Should creators complain about their jobs?


While many creatives and aspiring creatives suffer from unpredictable incomes, pay differentials, and burnout, the public image of the influencer lifestyle is often one of luxury — taking paid vacations, being invited to exclusive events, and having free stuff at your door every day. While this level of financial success is unusual for YouTubers, simply by posting short, funny videos on a random topic, a lucky few can be rewarded with more money on a video than the average person makes in a month, or sometimes even a year .

Despite this enviable lifestyle, wealthy influencers face a lot of criticism — especially when they complain about their jobs. Creators sometimes risk alienating their audience when they talk about their workload or the pressures they face online.

Recently, popular TikTok creator Mikayla Nogueira (@mikaylanogueira), who has over 13.6 million followers, was cornered after a video resurfaced in which she was responding to a critic who suggested she do a “9 -to-5” job. Complaining about her busy schedule, Nogueira concluded her tirade by saying, “I just finished work, it’s 5:19. Try being an influencer for a day. Try it.”

As expected, it was not well received. Nogueira’s original video was deleted, but a repost that some users said was taken out of context has garnered 2.8 million views, and critics were quick to clapping Nogueira back.

This isn’t the first video that has surfaced of an influencer complaining about the work that goes into the job. Earlier this year, influencer and OnlyFans creator Tara Lynn faced a similar backlash for a TikTok in which she complained, saying “nobody wants to work anymore” and telling her Kim Kardashian-style followers to “get.” [their] Ass up and work.”

She has since posted an apology video, explaining that what she said came off wrong and that her comments were aimed at other influencers and not the general public. Lynn did not respond to Passionfruit’s email request for comment.

Those not involved in the creator economy likely have little to no idea what makes a successful influencer. The work that goes into it is often not visible. As Nogueira explained in a follow-up video, she tried to explain that her job as an influencer is actually a job — one that comes with its own difficulties and responsibilities. Nogueira did not respond to Passionfruit’s email inquiry.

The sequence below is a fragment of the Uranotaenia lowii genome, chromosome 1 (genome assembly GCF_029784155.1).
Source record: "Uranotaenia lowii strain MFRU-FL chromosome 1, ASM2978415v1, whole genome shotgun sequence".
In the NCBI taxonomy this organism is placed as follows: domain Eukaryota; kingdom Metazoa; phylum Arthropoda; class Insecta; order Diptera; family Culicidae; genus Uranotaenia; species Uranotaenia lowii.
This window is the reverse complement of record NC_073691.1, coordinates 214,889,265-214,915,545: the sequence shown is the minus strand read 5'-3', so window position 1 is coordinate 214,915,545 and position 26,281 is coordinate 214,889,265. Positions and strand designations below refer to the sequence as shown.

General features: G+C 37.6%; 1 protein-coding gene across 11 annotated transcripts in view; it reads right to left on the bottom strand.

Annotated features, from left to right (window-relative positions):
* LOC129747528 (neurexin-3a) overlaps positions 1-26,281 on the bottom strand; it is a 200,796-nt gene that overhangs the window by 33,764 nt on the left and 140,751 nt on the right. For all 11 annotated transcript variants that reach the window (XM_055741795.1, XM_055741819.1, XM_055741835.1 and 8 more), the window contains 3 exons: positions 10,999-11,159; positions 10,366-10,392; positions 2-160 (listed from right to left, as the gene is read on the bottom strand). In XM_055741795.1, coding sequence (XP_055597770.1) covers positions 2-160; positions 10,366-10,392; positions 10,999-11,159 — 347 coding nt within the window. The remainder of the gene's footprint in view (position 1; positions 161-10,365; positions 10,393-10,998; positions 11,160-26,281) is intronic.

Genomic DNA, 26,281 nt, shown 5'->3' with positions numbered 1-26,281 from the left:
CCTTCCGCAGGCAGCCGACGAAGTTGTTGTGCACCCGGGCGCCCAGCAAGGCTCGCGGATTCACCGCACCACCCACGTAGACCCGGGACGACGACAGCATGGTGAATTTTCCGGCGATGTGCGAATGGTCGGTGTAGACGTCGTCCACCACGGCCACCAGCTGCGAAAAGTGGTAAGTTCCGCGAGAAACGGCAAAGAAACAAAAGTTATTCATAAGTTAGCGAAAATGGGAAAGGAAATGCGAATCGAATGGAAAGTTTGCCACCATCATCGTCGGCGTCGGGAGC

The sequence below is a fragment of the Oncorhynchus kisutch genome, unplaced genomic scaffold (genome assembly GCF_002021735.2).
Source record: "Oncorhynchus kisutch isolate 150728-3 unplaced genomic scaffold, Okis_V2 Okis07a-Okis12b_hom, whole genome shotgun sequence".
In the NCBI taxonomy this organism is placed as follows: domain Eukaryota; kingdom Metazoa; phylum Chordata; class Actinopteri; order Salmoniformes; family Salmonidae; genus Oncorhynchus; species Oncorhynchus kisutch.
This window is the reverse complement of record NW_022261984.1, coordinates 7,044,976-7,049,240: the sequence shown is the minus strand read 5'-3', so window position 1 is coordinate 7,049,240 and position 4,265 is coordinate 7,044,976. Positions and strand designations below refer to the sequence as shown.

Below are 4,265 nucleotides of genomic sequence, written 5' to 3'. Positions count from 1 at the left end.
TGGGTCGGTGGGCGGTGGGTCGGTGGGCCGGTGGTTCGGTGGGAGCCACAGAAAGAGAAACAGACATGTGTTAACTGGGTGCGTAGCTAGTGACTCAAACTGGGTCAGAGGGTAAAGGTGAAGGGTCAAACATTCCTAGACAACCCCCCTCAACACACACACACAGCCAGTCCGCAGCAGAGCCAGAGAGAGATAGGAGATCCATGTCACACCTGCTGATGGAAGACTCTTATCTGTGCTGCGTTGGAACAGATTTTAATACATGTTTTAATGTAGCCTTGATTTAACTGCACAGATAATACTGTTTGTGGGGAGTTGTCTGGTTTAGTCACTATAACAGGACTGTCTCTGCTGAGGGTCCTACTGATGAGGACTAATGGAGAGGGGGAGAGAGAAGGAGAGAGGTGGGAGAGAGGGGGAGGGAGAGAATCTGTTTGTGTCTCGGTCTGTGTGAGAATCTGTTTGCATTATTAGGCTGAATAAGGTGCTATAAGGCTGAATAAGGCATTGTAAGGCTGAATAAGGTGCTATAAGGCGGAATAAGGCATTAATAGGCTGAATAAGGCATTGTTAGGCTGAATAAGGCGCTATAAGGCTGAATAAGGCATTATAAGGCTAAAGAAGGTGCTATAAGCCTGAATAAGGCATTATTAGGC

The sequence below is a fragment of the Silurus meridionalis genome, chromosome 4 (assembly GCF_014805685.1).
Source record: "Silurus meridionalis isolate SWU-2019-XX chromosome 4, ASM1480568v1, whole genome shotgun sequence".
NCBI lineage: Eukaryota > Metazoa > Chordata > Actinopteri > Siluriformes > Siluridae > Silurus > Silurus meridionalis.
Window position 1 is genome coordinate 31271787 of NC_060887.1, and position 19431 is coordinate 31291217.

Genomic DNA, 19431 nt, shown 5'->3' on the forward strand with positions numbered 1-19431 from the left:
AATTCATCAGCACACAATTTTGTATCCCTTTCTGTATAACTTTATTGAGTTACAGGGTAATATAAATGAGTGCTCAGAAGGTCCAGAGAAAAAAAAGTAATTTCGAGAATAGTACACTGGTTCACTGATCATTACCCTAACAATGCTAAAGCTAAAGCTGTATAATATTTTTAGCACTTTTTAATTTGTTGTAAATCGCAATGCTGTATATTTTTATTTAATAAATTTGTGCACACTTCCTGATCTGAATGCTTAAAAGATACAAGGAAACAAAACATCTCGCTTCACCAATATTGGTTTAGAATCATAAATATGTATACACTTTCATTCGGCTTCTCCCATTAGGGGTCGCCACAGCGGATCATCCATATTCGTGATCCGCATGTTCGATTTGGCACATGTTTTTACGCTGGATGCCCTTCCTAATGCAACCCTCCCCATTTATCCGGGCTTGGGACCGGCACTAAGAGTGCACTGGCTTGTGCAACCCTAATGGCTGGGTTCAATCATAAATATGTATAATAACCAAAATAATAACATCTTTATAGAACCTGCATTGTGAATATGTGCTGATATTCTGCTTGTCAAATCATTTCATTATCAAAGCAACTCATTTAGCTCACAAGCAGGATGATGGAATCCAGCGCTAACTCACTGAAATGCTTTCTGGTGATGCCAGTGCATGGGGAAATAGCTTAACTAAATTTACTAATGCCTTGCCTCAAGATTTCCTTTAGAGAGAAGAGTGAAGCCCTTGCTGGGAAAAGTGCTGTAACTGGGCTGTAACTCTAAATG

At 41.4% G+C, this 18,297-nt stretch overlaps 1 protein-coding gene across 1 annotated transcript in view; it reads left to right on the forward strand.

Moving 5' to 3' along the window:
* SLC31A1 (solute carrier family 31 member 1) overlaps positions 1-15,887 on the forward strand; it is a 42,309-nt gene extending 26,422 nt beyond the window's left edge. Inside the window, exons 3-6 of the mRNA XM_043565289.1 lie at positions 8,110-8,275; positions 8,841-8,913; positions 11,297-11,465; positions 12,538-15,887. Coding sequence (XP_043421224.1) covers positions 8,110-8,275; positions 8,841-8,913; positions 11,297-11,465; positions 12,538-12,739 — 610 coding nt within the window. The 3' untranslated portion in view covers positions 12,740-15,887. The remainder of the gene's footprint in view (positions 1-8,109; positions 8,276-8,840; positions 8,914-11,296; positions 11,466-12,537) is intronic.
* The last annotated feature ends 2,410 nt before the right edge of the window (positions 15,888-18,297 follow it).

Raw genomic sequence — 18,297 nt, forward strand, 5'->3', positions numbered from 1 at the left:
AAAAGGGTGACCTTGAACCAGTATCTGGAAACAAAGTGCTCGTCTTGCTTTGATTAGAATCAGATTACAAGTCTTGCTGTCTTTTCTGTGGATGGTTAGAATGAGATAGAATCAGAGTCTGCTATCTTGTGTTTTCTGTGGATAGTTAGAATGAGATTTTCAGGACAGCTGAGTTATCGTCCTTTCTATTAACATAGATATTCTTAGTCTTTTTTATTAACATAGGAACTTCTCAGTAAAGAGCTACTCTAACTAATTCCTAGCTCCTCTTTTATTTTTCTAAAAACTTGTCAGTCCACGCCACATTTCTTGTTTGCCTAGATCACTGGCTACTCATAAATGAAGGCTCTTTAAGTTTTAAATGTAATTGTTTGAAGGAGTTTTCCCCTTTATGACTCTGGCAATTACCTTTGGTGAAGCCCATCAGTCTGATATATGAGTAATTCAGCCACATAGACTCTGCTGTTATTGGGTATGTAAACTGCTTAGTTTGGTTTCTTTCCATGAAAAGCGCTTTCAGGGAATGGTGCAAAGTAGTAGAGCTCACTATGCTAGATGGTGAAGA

To understand the complexities that come with being an influencer, Passionfruit spoke to a few content creators with their own experience.

23-year-old Scott Kress (@scottkress_) posts full-time on TikTok after going from 0 to 1 million followers in just a few months. He started posting relatable comedy skits a year and a half ago, and after signing with a management company in Los Angeles, he now has 3.8 million followers.

“When I was younger and looking at influencers, I thought their lives were so perfect,” Kress told Passionfruit. “It looks so easy; They make so much money and just live their lives in Los Angeles. But then, once I started doing it, I realized that there’s a lot of stuff that I didn’t even know was going to be stressful that ends up being stressful.”

Hours of brainstorming, photography, editing, networking, interacting with followers, and collaborating with brands can take their toll. Although social media influencers hold a privileged place in the public imagination, wouldn’t everyone be doing it if it really was as easy as it seems?

“The job itself is not strenuous. It’s more mentally taxing, and I think that’s really hard to understand unless you do it,” Kress said, adding that he recently first turned to anxiety medication to cope with the pressures of the job will. “Because influencers are so privileged we get to pick our own schedule and I don’t have to worry about bills because the money is decent, but that doesn’t mean it doesn’t come with difficult things as well.”

Beneath the shiny exterior lie precarious incomes, wage differentials and unpredictability. In an April 2022 report, the UK Parliament’s Digital, Culture, Media, and Sport (DCMS) department noted a “pervasive lack of employment support and protection” in the influencer industry. With a lack of industry standards and low wage transparency, wage inequality is also a key issue influencers have to grapple with. The DCMS report referenced a 2020 study by MSL Group, a global PR firm, which found that there is a 35% racial pay gap between white and black influencers.

“Your entire career and income is based on views, so making sure your videos do well and putting out ideas that you think will do well becomes stressful,” Kress said. “How much money you make is not only directly related to how many followers you have, but also how many views you get per video. You can have a few million followers, but if your videos only get a few views, you can’t ask that much for a brand deal.”

In addition, the existence of the product you are trying to sell is subject to intense scrutiny and the risk of hate and harassment. Daria Kuss, a psychologist and Associate Professor at Nottingham Trent University, told Passionfruit about the impact of social media on creators.